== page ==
Friday, April 8, 2011

Dear Stephenie Meyer,

Dear Stephenie Meyer,
        I may not be a twihard. I may not be a twimom or a twilady (?) or a member of Team Edward or Team Jacob. I am none of these things, but I do thank you for your books. I thank you for getting tweens and teens to read. Thank you for reminding people that a good book and a good story is what reading is actually about.
      When I found out I was going to be teaching middle school, I figured I should start reading the series. I knew that the middle school students LOVED these books and if I wanted to understand them, I should start taking an interest in what they liked. I was pleasantly surprised. I knew the basic story but expected middle school sap that no one in their right mind could stomach. It was a great story with very good story telling techniques. For me, the best part was being pulled back to that time in my life. I remember being in high school. I remember the first love and those feelings. When you would see them, what it was like to know they felt that way too. It was nice to remember a more innocent time. True, it does have a little clingyness, a little you and me only vibe, a little I am your life and no one else matters, but I understand the why. I understand the idea of having the world revolve around one person, but like a good old person in the story, I think they are a little young to feel that way. It makes me understand that I am not a high schooler.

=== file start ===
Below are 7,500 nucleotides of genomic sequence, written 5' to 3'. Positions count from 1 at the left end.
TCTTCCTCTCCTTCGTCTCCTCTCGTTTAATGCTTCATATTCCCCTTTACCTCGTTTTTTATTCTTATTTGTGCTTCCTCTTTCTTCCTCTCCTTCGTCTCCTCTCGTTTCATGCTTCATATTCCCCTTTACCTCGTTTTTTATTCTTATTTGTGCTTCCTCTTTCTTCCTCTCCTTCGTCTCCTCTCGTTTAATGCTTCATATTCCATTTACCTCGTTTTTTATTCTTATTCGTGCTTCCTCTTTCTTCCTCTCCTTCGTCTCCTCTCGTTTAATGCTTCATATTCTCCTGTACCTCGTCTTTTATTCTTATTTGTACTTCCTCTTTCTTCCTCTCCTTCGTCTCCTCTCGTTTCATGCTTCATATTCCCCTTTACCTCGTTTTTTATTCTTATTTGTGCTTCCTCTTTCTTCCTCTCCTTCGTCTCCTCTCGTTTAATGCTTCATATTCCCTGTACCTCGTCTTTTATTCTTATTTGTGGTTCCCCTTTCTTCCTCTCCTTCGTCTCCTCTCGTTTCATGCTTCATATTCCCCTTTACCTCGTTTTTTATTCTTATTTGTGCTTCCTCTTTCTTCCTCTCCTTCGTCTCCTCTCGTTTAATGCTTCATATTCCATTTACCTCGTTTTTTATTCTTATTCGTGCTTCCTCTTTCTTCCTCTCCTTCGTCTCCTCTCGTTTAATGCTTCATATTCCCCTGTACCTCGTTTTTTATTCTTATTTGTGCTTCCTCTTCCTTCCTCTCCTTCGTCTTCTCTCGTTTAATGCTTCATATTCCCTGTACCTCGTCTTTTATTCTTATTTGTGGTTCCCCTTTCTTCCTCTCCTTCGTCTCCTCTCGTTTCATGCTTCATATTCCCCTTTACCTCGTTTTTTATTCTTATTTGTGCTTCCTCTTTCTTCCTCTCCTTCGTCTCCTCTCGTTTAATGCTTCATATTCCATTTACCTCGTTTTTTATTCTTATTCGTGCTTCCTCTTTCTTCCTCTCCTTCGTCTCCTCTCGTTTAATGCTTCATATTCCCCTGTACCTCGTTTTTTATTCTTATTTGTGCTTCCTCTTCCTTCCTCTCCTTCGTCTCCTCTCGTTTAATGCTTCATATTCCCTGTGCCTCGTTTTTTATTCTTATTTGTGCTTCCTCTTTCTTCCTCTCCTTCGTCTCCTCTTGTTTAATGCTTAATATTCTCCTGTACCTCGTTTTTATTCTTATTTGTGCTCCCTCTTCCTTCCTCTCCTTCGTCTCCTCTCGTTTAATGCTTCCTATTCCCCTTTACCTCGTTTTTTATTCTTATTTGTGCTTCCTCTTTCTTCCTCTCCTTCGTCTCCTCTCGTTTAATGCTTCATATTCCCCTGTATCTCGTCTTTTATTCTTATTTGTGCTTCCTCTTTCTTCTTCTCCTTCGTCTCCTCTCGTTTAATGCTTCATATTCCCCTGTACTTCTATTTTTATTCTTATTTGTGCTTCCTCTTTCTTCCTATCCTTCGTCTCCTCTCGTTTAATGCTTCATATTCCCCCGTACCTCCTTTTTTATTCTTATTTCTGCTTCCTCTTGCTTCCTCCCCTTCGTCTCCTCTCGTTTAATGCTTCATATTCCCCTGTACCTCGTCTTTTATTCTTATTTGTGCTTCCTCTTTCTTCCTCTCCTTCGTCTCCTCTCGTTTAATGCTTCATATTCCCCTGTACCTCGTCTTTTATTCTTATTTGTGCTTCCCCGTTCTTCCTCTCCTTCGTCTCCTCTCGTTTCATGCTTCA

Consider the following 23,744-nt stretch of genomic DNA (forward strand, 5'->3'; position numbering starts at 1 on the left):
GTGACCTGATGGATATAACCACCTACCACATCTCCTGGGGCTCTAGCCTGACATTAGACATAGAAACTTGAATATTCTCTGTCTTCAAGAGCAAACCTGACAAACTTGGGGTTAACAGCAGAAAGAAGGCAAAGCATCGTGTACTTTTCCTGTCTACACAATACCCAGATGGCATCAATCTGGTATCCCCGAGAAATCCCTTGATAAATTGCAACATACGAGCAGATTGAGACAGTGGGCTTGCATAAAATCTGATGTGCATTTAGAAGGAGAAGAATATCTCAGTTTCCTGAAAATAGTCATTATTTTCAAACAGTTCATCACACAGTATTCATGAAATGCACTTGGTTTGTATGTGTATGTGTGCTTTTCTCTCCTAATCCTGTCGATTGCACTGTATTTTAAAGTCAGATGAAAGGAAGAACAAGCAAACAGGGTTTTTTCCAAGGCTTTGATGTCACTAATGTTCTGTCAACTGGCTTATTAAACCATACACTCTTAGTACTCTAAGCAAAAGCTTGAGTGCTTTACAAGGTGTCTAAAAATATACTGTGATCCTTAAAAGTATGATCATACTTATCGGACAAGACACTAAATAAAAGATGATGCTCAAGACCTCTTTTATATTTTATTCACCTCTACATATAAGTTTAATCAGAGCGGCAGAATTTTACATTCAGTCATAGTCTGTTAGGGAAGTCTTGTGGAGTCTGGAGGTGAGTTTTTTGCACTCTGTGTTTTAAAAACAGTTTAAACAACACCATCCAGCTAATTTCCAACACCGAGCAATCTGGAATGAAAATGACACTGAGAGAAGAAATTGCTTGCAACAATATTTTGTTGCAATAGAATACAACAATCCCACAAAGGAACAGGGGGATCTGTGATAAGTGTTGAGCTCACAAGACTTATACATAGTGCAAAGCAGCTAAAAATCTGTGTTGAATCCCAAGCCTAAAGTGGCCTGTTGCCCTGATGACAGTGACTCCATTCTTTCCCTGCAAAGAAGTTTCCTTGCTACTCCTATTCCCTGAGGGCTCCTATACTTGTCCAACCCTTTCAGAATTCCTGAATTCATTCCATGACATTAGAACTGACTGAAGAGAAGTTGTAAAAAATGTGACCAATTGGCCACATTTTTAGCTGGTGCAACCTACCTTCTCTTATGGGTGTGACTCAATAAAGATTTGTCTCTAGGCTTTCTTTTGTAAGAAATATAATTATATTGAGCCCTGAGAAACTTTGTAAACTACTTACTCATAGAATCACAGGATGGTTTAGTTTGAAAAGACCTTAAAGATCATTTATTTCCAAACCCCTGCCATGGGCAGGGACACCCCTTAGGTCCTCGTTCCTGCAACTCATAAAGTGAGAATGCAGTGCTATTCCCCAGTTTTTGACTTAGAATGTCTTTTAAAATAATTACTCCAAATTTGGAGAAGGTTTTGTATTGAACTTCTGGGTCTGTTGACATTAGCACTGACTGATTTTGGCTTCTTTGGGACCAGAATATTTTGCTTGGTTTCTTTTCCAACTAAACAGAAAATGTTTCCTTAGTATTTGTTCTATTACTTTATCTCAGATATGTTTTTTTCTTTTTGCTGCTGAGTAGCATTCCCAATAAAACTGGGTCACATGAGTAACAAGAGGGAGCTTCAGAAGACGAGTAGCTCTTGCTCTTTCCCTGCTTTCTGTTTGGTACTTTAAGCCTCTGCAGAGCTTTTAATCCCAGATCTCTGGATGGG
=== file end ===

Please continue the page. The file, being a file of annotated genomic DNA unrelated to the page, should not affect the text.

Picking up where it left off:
I read the rest of the books soon after. New Moon was done before I taught middle school and Eclipse and Breaking Dawn in the middle of the school year. I couldn't put Breaking Dawn down. A Christmas present, I was done before New Years and can reread it all the time. It is one of my favorite books lately. And I was right when it came to my students. One student alone read Breaking Dawn 7 times in a row. They were obsessed. Prime for love and relationships, these poor girls have no options with these middle school boys. Middle school boys don't have a clue. So they turned inward to these stories. As they wrote my creative writing stories, their inner desire to be Bella permeated every line. Some were basic rip offs with vampires and werewolves. Some loved and used the idea of being the new girl in school that the ungettable boy fell in love with. And reading these made me sorta sad. What will happen to these impressible girls? Will they be forever waiting for their own Edward or Jacob? Will no one be good enough? Will they settle for some loser guy who breaks their hearts and forever destroys their innocence? Will reality ever be good enough for these girls?
   It's been nearly a year since I taught sixth grade and I see these same girls. They don't seem to be as single minded but I'm not as close to them as I once was. Maybe they are counting the days til Breaking Dawn and carrying the books every where they go. But I see them holding hands with boys, laughing and I guess Edward and Jacob are gone. But that's the best thing about books. There will be a new generation and they will read the books and they will fall in love too. I just hope it works out for everyone in the end.


Breaking Dawn (The Twilight Saga, Book 4)Breaking Dawn (The Twilight Saga, Book 4)

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